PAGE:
We’re well into the school holidays and Christmas is just around the corner. Navigating this exciting time of year can be a mission for any family, but it can be especially challenging for separated parents to organise their children’s living arrangements while fitting in with extended family commitments.
So how can separated parents make their children’s lives easier as well as their own?
Put the children first – make plans and avoid confusion
As always, the first and foremost consideration is what is best for the children. This time of the year can be conflicting for children and it’s important that they feel their needs, emotions and concerns have been acknowledged. Plans should include location and handover times and should be in writing to avoid confusion. If a Parenting Plan or Court Order is not available, exchange an email or text message about the specific arrangement.
Create new holiday traditions
Creating new traditions is particularly important for the holiday season to focus the children on the joys of Christmas instead of the tension or stress they may be feeling. It important that they know change is natural and inevitable, but that it is not necessarily a bad thing to share alternate Christmas eve and Christmas Day with each family. Trying a new tradition can help to develop resilience and ability to adapt, which can also be helpful at other times in the year. Maintaining family connections are important.
Even when the relationship has broken down irretrievably, effective communication between parents is the key to organising arrangements for your children. It’s very likely you will not be able to communicate in the same way you used to, so it’s essential for your children that you establish new methods to having effective and productive conversations. If your children are at an appropriate age, explaining the holiday arrangements to them will help ease their own confusion.
Formalise an agreement
A Parenting Plan is a voluntary agreement made between parents in writing, signed and dated. It can be drafted with assistance from a mediator or lawyers. These are more flexible than a court order as they can be changed as often as required, allowing new arrangements to be negotiated between parents. A well drafted Parenting Plan will cover who makes daily decisions and the long-term decisions, the time the children will spend with or communicate with each parent and the time to be spent with each parent on special occasions such as holidays, Christmas and birthdays.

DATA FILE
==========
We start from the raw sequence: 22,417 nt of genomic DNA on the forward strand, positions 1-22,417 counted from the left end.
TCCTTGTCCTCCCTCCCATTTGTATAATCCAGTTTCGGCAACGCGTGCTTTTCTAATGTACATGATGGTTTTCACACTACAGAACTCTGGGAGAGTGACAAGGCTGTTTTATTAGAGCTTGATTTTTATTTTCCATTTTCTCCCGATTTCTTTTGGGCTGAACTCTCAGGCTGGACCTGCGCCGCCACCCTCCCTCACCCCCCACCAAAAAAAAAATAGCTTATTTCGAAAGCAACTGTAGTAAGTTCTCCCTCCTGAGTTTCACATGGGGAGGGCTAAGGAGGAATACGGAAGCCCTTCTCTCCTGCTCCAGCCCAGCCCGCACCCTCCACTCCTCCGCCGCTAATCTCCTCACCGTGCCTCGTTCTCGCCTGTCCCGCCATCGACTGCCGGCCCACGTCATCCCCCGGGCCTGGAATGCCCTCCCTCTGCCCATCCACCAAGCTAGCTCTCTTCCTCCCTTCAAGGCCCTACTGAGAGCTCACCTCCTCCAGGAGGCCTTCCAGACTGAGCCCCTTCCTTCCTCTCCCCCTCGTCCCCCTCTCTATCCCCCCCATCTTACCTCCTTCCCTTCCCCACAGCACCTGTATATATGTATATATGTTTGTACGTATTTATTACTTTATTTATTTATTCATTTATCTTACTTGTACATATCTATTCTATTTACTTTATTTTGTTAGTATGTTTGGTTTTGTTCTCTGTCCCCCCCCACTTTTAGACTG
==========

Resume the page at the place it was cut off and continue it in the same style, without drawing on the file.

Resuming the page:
Alternatively, when parents agree to the arrangements for their children, they can Apply to the Family Court of Australia and the Court can make Parenting Orders by consent in the terms of the arrangements agreed to by the parents. A Court order is legally enforceable, and each party remains bound by the arrangements if they are made into Parenting Orders.
If parents cannot come to an agreement, they can go to Court to have a Judge decide Parenting Orders. If you need to do this for the School Holiday period, you need to apply to the court well and truly before holidays commence. In our years of experience, we have found that arrangements are more likely to work in the long term and suit the family’s circumstances when they are agreed between the parents themselves.
Focus on Co-Parenting
Children look to their parents for emotional and physical support. Do not tell your children how upset you are about the family separation or that the other parent could have handled a situation better. Negative comments and including children in adult matters will not make your relationship stronger. Nor will it help children adapt to change. Be supportive of your changed family situation, and if other family/friends are not, privately explain to them that those comments are not helpful, but are hurtful when they are said in front of the children.
Gift giving is difficult and can be expensive for both parents. Communicating about children’s gifts helps to reduce feeling that one parent is “out to win over” the children. Research shows children excel and meet their developmental stages when parents communicate and co-parent respectfully with each other.